But, what I did find was a story about a woman named Sue Aiken. At 51, Sue is not retired. The interesting thing about Sue is she lives 197 miles north of the Arctic Circle all by her little lonesome. So, she is about as withdrawn from society as one can get. Oh, she sees people all right. From May through September when she’s running what she calls a remote bed and breakfast for hunters, ecologists, bird watchers and the like. The rest of the year Sue lives alone in the wilderness even facing down grizzlies on occasion. Now, obviously, Sue is living an unconventional lifestyle in the extreme. Does her doctor worry about her isolated state? I doubt it. You see Sue is celebrated for her isolated state and even has a TV show on National Geographic channel called Life Below Zero. One of the comments Sue made about her choice of lifestyle is how just because she prefers to be alone doesn’t mean she isn’t social. I think that is downright profound and something all retirees (and their doctors) should think about. Maybe all of conventional society should think about it. After all, Sue is living her life on her terms. Something most of us rarely do.

Reading about Sue I learned a few things about myself and retirement. For starters, I’m living life on my terms. I chose to leave work at an early age and live an unconventional lifestyle, one of self-exploration. In order to explore one’s inner self, one needs some quiet time. I guess my doctor may look at that as withdrawal. I see it as getting off the hamster wheel to spend time inside my own head. Sometimes I even talk to myself. Spending time with myself has resulted in less stress, being more comfortable in my own skin and discovering talents I never knew I had. As the tagline of this blog asserts, “Retirement is a journey, not a destination.” This is the journey I have chosen because it suits me. It’s mine. It’s personal. I shunned work and certain trappings like fancy clothes, new cars and lots of nights out on the town in favor of jeans and t-shirts, my old beater of a car and home cooked meals. And, just because that’s how I prefer to live doesn’t mean I don’t like people. Why just last week I gave a presentation at the local library on growing herbs. My talk was attended by 59 people who I believe had a good time. I know I did.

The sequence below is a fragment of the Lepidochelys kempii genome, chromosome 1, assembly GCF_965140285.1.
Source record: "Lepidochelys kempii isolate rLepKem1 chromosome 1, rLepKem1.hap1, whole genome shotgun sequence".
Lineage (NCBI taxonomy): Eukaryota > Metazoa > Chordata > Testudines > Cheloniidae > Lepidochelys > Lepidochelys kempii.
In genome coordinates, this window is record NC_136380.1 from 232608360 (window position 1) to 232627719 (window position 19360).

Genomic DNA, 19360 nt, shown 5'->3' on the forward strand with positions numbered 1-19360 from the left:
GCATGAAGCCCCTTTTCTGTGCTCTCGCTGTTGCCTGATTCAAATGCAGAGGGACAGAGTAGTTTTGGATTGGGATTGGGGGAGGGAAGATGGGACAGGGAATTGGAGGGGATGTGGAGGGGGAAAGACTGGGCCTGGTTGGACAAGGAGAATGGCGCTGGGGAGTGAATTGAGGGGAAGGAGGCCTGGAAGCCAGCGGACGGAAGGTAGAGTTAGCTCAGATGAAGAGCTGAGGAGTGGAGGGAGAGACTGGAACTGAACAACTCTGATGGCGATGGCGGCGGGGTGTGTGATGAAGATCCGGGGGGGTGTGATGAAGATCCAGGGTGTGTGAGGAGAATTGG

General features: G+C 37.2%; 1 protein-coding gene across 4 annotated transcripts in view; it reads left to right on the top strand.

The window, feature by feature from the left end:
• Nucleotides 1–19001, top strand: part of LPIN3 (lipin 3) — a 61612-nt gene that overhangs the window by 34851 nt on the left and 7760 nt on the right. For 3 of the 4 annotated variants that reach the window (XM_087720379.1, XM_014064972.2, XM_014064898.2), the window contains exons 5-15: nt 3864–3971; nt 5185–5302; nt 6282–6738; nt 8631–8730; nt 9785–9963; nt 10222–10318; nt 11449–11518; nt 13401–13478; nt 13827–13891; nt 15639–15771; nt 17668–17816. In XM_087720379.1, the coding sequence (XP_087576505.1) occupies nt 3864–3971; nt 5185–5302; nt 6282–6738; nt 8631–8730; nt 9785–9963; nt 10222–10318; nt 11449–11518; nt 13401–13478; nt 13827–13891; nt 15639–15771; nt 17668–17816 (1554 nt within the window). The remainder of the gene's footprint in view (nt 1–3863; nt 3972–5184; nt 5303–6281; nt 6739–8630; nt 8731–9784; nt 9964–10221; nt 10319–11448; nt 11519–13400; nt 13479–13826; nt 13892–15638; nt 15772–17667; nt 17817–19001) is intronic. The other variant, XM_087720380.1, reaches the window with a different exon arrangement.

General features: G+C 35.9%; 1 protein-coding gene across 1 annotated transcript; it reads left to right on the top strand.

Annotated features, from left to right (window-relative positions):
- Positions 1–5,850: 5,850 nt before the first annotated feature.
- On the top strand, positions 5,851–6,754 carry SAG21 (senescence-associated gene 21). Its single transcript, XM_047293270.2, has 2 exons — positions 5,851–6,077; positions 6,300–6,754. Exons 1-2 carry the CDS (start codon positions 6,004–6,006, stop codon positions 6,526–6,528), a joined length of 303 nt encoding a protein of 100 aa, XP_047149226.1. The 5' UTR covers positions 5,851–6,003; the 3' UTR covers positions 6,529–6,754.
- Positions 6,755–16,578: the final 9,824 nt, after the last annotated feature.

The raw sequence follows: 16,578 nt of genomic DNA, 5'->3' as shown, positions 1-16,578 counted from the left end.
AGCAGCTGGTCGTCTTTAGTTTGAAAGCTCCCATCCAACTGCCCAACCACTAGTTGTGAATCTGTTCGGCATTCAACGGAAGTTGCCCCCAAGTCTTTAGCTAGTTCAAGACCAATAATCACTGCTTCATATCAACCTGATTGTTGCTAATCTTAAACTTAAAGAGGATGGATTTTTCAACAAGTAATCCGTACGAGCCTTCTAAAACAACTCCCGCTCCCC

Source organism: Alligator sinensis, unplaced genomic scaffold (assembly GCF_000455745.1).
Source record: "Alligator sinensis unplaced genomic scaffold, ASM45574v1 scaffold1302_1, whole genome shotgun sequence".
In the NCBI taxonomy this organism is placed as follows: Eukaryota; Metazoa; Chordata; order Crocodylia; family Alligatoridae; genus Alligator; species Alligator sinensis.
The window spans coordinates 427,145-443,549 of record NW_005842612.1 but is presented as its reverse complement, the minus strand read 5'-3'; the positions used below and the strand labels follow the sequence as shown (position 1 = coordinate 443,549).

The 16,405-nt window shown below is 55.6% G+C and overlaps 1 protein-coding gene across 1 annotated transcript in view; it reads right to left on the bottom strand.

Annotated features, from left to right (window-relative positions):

Just because someone withdraws from our society’s view of a conventional lifestyle and work life, which our workaholic spend, spend, spend society sees as odd, doesn’t mean they have withdrawn from life…at any age. They’ve simply withdrawn from that life. I’m super happy with my choice and perhaps happier than I have been in my entire life. I get to garden, write and draw. Yes, part of my journey has led to the discovery that I am artistically talented. That, alone has opened up a whole new world for me, a world I never had time for but always wondered about when I worked.

Did I fire my doctor? No. In fact, I recently had an appointment with her and she exhibited a decidedly different attitude toward retirement or, at the very least, my retirement. Maybe my indignation on the last appointment caused some pause for thought on her end. Whatever the case, like Sue Aiken, I’m living life and retirement on my terms. Think about it. What will your journey look like?

STAGES OF RETIREMENT II

Last Sunday, as Martin and I sat in the kitchen waiting for dinner to finish baking in the oven, we sipped a glass of wine and talked about our latest projects. Suddenly, I realized the day before was our one year retirement anniversary. A year!?! Gone already! And, we didn’t even celebrate having made it a full year. A year of ups and downs as we adjusted our way to a fulfilling retirement routine. Mind you, we’re not there yet. But, we managed to make it into Stage 4, the Reorientation Stage. With six retirement stages, we’re more than halfway there. Yipeeee!